SJ Quinney College of Law, University of Utah


From the beginning, the WNBA—which was born of the NBA’s approval in the NBA’s cities with NBA teams’ colors and largely NBA-related names and which survived a challenge from the ABL by virtue of its NBA affiliation—has featured a more stringent age eligibility rule than the NBA. When taken together, the two rules create two different tracks—one for men and one for women—to be negotiated on route to a professional basketball career in the United States. This sort of dualtracking, in which one route presents advantages over the other, is unacceptable in a nation committed to gender equity, and it therefore requires Title VII scrutiny.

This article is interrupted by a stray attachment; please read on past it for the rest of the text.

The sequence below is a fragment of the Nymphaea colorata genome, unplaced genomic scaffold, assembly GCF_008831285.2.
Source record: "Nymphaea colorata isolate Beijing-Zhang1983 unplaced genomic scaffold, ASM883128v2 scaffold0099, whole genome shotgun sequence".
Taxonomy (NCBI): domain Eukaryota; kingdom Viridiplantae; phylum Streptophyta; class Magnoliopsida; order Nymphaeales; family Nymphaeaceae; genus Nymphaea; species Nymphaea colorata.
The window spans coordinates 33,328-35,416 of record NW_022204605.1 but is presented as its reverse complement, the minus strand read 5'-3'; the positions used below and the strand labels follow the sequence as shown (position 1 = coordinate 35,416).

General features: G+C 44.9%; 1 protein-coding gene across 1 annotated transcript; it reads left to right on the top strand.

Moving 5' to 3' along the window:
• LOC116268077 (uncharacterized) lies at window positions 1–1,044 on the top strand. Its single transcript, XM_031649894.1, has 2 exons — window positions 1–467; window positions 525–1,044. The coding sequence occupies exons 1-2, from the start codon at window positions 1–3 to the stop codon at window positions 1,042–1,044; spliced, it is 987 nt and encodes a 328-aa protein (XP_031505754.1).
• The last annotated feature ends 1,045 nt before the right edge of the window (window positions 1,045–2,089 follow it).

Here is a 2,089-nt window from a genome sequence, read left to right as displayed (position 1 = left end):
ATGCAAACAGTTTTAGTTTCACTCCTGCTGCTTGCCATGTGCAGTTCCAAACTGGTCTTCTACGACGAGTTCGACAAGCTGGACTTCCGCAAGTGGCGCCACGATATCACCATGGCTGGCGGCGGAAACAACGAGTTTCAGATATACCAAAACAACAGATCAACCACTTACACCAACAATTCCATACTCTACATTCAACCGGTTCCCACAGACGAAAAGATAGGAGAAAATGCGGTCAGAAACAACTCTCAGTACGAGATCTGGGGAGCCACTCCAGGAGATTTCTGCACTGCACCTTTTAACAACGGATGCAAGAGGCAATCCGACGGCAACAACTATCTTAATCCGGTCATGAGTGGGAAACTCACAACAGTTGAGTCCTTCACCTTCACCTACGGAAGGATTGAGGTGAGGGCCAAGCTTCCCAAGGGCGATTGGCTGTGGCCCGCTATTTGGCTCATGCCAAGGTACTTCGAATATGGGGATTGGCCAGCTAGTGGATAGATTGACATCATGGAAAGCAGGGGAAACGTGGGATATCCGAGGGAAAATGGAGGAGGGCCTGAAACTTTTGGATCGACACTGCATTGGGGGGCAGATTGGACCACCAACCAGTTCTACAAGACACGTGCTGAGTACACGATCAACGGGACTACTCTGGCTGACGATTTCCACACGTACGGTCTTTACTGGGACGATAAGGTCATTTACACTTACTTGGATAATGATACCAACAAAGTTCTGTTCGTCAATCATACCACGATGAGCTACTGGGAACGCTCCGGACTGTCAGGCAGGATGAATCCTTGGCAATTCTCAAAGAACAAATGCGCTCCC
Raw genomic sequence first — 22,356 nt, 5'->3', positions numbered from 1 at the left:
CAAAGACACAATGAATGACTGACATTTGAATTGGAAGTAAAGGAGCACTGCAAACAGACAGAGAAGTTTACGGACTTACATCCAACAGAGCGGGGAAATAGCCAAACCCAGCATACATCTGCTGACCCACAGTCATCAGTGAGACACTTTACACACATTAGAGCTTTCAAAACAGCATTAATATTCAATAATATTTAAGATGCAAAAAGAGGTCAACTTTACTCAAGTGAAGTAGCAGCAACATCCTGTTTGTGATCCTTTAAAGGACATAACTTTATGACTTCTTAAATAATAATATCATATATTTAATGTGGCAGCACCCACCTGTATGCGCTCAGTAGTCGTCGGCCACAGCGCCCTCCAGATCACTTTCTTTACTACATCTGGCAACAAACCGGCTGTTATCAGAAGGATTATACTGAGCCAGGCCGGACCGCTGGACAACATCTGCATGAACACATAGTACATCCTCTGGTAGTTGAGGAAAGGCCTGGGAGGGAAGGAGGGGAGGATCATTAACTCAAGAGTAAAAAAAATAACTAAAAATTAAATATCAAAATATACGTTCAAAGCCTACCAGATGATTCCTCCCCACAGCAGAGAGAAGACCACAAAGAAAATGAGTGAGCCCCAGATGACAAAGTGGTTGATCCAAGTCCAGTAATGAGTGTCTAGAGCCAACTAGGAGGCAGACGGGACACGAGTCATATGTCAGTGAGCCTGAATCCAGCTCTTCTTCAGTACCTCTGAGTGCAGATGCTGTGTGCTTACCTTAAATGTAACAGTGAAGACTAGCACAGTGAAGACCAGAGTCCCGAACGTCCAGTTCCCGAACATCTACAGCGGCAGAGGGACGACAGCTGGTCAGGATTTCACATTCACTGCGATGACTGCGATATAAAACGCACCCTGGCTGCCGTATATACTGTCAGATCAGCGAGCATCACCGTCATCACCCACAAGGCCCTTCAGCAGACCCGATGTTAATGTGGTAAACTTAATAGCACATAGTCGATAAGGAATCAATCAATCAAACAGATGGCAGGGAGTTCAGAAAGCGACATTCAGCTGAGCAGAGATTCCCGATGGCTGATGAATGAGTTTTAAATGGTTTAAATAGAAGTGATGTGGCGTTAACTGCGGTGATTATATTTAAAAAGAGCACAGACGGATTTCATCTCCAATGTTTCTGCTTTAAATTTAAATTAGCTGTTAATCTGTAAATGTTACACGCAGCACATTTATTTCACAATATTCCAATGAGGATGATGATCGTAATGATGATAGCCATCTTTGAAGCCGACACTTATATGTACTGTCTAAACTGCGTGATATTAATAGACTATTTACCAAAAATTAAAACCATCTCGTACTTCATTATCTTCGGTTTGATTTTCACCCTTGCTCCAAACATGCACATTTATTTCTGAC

Although parent companies often are not held liable for their subsidiaries’ acts, both the integrated enterprise doctrine and the direct liability participation doctrine suggest the NBA could be held liable for the discrimination that flows from the divergent policies. And, therefore, whether the NBA is determined under Title VII analysis to be a third party employer or an employment agency, an aggrieved woman basketball player who is ruled ineligible under the WNBA’s age eligibility rule but who would be eligible, were she a man, under the NBA’s age eligibility rule, will have a potentially viable claim. As such, the NBA and WNBA would do well to revise their age eligibility policies such that men and women of the same age have the same access to employment in the NBA and WNBA, respectively.